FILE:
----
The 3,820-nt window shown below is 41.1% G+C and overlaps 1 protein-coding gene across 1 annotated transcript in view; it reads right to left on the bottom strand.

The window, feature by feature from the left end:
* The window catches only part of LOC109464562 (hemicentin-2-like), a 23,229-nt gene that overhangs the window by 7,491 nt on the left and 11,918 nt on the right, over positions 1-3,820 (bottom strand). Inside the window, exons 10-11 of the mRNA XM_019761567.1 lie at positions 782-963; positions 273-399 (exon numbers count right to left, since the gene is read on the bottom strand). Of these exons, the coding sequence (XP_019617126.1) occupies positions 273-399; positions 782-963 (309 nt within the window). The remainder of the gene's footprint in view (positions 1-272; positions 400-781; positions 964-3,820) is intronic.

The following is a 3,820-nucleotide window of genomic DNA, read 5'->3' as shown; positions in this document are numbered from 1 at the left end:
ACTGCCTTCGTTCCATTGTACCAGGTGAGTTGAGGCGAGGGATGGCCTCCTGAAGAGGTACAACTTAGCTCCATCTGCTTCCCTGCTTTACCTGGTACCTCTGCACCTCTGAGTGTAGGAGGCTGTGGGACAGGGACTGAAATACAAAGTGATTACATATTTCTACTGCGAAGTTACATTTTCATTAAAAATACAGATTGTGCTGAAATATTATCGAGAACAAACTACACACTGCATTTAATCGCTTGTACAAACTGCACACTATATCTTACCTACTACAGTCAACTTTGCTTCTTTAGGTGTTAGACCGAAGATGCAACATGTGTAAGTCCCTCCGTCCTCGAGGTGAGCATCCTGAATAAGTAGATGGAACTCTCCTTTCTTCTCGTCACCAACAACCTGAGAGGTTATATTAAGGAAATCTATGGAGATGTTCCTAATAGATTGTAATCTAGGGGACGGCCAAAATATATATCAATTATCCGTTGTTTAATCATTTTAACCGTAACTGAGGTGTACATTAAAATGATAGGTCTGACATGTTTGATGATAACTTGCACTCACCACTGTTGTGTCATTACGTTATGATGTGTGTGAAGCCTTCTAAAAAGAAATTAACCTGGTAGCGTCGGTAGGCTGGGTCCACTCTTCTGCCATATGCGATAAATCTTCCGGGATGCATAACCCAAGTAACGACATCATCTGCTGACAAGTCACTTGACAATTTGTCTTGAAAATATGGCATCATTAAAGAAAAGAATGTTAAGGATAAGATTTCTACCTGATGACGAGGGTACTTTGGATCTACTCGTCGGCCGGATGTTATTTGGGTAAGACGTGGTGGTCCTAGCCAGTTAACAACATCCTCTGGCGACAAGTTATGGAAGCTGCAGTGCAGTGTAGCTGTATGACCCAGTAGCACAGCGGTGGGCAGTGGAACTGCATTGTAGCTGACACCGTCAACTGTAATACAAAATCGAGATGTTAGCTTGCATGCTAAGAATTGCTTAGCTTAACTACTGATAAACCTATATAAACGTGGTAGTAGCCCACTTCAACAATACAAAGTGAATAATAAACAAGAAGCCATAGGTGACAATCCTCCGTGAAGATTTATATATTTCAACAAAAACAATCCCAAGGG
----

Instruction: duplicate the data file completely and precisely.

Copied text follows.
The 3,820-nt window shown below is 41.1% G+C and overlaps 1 protein-coding gene across 1 annotated transcript in view; it reads right to left on the bottom strand.

The window, feature by feature from the left end:
* The window catches only part of LOC109464562 (hemicentin-2-like), a 23,229-nt gene that overhangs the window by 7,491 nt on the left and 11,918 nt on the right, over positions 1-3,820 (bottom strand). Inside the window, exons 10-11 of the mRNA XM_019761567.1 lie at positions 782-963; positions 273-399 (exon numbers count right to left, since the gene is read on the bottom strand). Of these exons, the coding sequence (XP_019617126.1) occupies positions 273-399; positions 782-963 (309 nt within the window). The remainder of the gene's footprint in view (positions 1-272; positions 400-781; positions 964-3,820) is intronic.

The following is a 3,820-nucleotide window of genomic DNA, read 5'->3' as shown; positions in this document are numbered from 1 at the left end:
ACTGCCTTCGTTCCATTGTACCAGGTGAGTTGAGGCGAGGGATGGCCTCCTGAAGAGGTACAACTTAGCTCCATCTGCTTCCCTGCTTTACCTGGTACCTCTGCACCTCTGAGTGTAGGAGGCTGTGGGACAGGGACTGAAATACAAAGTGATTACATATTTCTACTGCGAAGTTACATTTTCATTAAAAATACAGATTGTGCTGAAATATTATCGAGAACAAACTACACACTGCATTTAATCGCTTGTACAAACTGCACACTATATCTTACCTACTACAGTCAACTTTGCTTCTTTAGGTGTTAGACCGAAGATGCAACATGTGTAAGTCCCTCCGTCCTCGAGGTGAGCATCCTGAATAAGTAGATGGAACTCTCCTTTCTTCTCGTCACCAACAACCTGAGAGGTTATATTAAGGAAATCTATGGAGATGTTCCTAATAGATTGTAATCTAGGGGACGGCCAAAATATATATCAATTATCCGTTGTTTAATCATTTTAACCGTAACTGAGGTGTACATTAAAATGATAGGTCTGACATGTTTGATGATAACTTGCACTCACCACTGTTGTGTCATTACGTTATGATGTGTGTGAAGCCTTCTAAAAAGAAATTAACCTGGTAGCGTCGGTAGGCTGGGTCCACTCTTCTGCCATATGCGATAAATCTTCCGGGATGCATAACCCAAGTAACGACATCATCTGCTGACAAGTCACTTGACAATTTGTCTTGAAAATATGGCATCATTAAAGAAAAGAATGTTAAGGATAAGATTTCTACCTGATGACGAGGGTACTTTGGATCTACTCGTCGGCCGGATGTTATTTGGGTAAGACGTGGTGGTCCTAGCCAGTTAACAACATCCTCTGGCGACAAGTTATGGAAGCTGCAGTGCAGTGTAGCTGTATGACCCAGTAGCACAGCGGTGGGCAGTGGAACTGCATTGTAGCTGACACCGTCAACTGTAATACAAAATCGAGATGTTAGCTTGCATGCTAAGAATTGCTTAGCTTAACTACTGATAAACCTATATAAACGTGGTAGTAGCCCACTTCAACAATACAAAGTGAATAATAAACAAGAAGCCATAGGTGACAATCCTCCGTGAAGATTTATATATTTCAACAAAAACAATCCCAAGGG